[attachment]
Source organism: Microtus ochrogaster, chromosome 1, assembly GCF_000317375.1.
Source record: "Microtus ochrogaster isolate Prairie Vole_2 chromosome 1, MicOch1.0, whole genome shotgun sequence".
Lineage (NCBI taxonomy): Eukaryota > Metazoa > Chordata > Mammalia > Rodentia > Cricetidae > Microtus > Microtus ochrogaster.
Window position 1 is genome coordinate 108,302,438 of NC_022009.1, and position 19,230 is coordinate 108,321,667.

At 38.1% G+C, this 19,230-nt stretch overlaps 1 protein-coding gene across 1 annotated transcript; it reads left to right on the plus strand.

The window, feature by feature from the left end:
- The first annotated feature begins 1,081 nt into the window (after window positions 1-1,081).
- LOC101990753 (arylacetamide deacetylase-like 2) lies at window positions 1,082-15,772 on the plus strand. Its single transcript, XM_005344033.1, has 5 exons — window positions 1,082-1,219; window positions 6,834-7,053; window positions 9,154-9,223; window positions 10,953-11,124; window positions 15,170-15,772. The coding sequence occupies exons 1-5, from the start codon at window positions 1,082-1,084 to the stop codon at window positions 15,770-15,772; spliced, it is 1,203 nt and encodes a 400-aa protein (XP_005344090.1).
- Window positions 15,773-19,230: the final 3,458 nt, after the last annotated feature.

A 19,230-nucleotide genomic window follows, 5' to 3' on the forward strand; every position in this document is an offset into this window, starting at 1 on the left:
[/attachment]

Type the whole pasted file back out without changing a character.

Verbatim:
Source organism: Microtus ochrogaster, chromosome 1, assembly GCF_000317375.1.
Source record: "Microtus ochrogaster isolate Prairie Vole_2 chromosome 1, MicOch1.0, whole genome shotgun sequence".
Lineage (NCBI taxonomy): Eukaryota > Metazoa > Chordata > Mammalia > Rodentia > Cricetidae > Microtus > Microtus ochrogaster.
Window position 1 is genome coordinate 108,302,438 of NC_022009.1, and position 19,230 is coordinate 108,321,667.

At 38.1% G+C, this 19,230-nt stretch overlaps 1 protein-coding gene across 1 annotated transcript; it reads left to right on the plus strand.

The window, feature by feature from the left end:
- The first annotated feature begins 1,081 nt into the window (after window positions 1-1,081).
- LOC101990753 (arylacetamide deacetylase-like 2) lies at window positions 1,082-15,772 on the plus strand. Its single transcript, XM_005344033.1, has 5 exons — window positions 1,082-1,219; window positions 6,834-7,053; window positions 9,154-9,223; window positions 10,953-11,124; window positions 15,170-15,772. The coding sequence occupies exons 1-5, from the start codon at window positions 1,082-1,084 to the stop codon at window positions 15,770-15,772; spliced, it is 1,203 nt and encodes a 400-aa protein (XP_005344090.1).
- Window positions 15,773-19,230: the final 3,458 nt, after the last annotated feature.

A 19,230-nucleotide genomic window follows, 5' to 3' on the forward strand; every position in this document is an offset into this window, starting at 1 on the left: